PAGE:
As many as 1 in 10 new moms experience anxiety - whether alone or combined with feelings of depression. With postpartum anxiety, a mom may have constant worries about her baby's health and her ability to be a good mom. She is likely to worry about something bad happening. She may wonder how she's going to balance her work and home life, her relationship, or even caring for multiple children. She may become restless and moody, have disturbances with eating and sleeping, or experience physical symptoms like a rapid heartbeat, dizziness, nausea, or insomnia.
If this sounds like you, I encourage you to reach out to your healthcare provider or schedule an appointment to see a counselor. Postpartum anxiety is very treatable and can be managed well with help. But, if left untreated, it can interfere with your ability to bond to your baby – and enjoy motherhood as a whole. In the meantime, here are 5 ways you can begin to improve your mindset and manage your anxiety better:
As a mother of two troubled sleepers, a maternal mental health specialist and licensed therapist working with new moms and a pediatric sleep expert who has had the honor of helping thousands of families improve their babies, there is one thing I have seen make THE biggest difference in a baby's sleep. And if you ask anyone who has worked with me, they’ll tell you exactly what that is - white noise!
I truly believe that white noise is the miracle worker of sleep. Now, of course you're going to need to put other things in motion, but using white noise takes very little effort on your part and can give you BIG gains in the sleep department. Everyone in my house – including the parents – still uses a white noise machine each and every night (despite my children now being 7 and 4). And we all sleep better because of it!
Having trouble getting your baby to sleep? Or to sleep well? Studies have shown that new moms lose a total of 44 days of sleep on average during the first year of their baby's life and are "dangerously exhausted". Because sleep deprivation has been linked to parental postpartum depression - both in mothers and fathers - it's important for families to try to create healthier sleep habits from the very beginning. When it comes to changing sleep habits and improving your baby's sleep cycles though, it can feel overwhelming knowing where to begin. But you don't have to make major changes to get a bit more sleep - or even to get your baby to sleep through the night. These are the top 4 most common infant sleep pitfalls and how to fix them:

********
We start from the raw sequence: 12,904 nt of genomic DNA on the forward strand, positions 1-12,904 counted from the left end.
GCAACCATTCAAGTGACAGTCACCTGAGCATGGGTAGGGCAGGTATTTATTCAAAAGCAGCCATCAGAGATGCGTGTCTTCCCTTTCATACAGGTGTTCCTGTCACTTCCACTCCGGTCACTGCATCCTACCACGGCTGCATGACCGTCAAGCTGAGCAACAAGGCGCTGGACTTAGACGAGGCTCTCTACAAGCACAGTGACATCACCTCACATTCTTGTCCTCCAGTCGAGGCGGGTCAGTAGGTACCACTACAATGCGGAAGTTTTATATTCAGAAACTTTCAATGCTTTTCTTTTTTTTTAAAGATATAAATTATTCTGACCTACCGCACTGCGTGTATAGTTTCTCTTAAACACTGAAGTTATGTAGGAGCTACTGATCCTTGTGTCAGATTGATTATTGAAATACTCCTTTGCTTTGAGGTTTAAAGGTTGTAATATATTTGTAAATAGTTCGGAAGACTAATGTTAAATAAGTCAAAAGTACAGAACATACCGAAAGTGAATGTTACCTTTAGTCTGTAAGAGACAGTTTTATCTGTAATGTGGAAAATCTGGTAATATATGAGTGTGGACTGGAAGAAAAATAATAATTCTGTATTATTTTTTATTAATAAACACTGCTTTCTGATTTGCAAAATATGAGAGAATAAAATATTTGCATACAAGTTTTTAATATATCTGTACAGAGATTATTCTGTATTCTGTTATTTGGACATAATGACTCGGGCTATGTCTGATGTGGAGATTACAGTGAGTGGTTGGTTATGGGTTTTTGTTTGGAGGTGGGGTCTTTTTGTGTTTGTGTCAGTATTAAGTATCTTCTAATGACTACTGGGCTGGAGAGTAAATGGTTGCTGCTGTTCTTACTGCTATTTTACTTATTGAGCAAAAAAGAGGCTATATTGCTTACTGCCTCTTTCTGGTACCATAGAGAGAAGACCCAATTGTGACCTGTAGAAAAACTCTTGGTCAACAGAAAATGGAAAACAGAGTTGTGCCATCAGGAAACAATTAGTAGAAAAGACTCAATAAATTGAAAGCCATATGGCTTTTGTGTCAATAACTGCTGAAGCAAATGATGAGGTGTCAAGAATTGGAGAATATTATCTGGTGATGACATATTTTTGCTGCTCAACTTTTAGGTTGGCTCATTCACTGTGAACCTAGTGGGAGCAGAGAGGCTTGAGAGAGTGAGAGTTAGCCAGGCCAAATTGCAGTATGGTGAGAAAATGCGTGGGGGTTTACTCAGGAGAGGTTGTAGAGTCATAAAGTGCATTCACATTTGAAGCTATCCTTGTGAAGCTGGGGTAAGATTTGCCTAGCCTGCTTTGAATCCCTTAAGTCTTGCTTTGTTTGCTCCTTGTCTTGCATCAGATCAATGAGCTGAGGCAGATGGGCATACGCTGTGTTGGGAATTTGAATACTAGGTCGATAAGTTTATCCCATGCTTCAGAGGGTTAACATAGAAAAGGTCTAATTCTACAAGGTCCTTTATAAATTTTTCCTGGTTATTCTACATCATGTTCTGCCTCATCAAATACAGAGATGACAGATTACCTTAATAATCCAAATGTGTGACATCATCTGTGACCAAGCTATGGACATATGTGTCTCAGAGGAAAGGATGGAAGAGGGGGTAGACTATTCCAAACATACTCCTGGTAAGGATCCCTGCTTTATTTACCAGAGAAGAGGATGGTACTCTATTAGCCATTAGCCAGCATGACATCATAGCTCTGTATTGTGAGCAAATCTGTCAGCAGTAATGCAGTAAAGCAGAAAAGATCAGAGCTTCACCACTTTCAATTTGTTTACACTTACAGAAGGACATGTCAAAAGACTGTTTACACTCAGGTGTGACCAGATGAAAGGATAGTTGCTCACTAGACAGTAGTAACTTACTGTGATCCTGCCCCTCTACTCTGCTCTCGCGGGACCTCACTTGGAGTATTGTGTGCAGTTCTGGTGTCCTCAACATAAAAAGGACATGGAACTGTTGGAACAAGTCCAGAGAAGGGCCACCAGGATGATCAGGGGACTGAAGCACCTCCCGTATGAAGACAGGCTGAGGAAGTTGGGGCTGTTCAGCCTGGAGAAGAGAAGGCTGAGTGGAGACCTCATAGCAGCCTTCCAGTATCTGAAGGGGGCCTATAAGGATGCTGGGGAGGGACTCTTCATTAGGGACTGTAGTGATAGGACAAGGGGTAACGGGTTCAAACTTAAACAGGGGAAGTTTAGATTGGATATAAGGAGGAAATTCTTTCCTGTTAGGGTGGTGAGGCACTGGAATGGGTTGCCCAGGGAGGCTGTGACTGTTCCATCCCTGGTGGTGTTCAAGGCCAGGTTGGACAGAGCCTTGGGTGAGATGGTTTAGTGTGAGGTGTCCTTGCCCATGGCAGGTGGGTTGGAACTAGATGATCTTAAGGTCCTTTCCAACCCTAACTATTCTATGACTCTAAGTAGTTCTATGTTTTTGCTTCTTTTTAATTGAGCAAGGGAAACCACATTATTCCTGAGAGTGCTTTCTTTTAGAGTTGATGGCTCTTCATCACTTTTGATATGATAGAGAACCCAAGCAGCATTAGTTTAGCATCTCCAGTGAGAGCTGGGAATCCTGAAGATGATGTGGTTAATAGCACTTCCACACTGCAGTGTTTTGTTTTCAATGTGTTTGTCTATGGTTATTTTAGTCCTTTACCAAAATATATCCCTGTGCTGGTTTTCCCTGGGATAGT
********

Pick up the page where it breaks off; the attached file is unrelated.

Giving birth is a hugely transformational event in a woman’s life. While most pregnant women take time to prepare themselves for the event of childbirth – creating birth plans, researching hospitals or birth centers, interventions and taking birthing classes - most moms don’t really expect that the actual birth itself could leave long lasting psychological and physical scars. But studies show that between 25-34% of moms actually do have a traumatic birth experience - and that some of these new moms go on to develop PTSD from their experience. I was one of those women and I want to share that you CAN begin to heal. Here are 10 ways to start the process:
While exciting, there is no doubt that bringing a baby home can also bring a serious strain to your relationship. While it used to be just the two of you – sleeping, eating and playing whenever you wanted – now your time demands have increased exponentially. New parents are so busy nurturing their new bundle of joy - and trying to find their footing through the sleep deprived haze - that they forget to set time aside for themselves and their relationship. If you're in this phase on parenthood, don't lose hope! Here is how to improve your relationship satisfaction throughout those early baby years.
As a maternal mental health and pediatric sleep expert, I am passionate about helping tired mamas thrive throughout the many seasons of motherhood. I'm a Nationally Certified Professional Life Coach and Licensed Therapist specializing in parental mental wellness, marriage/partnership strength and pediatric sleep and soothing.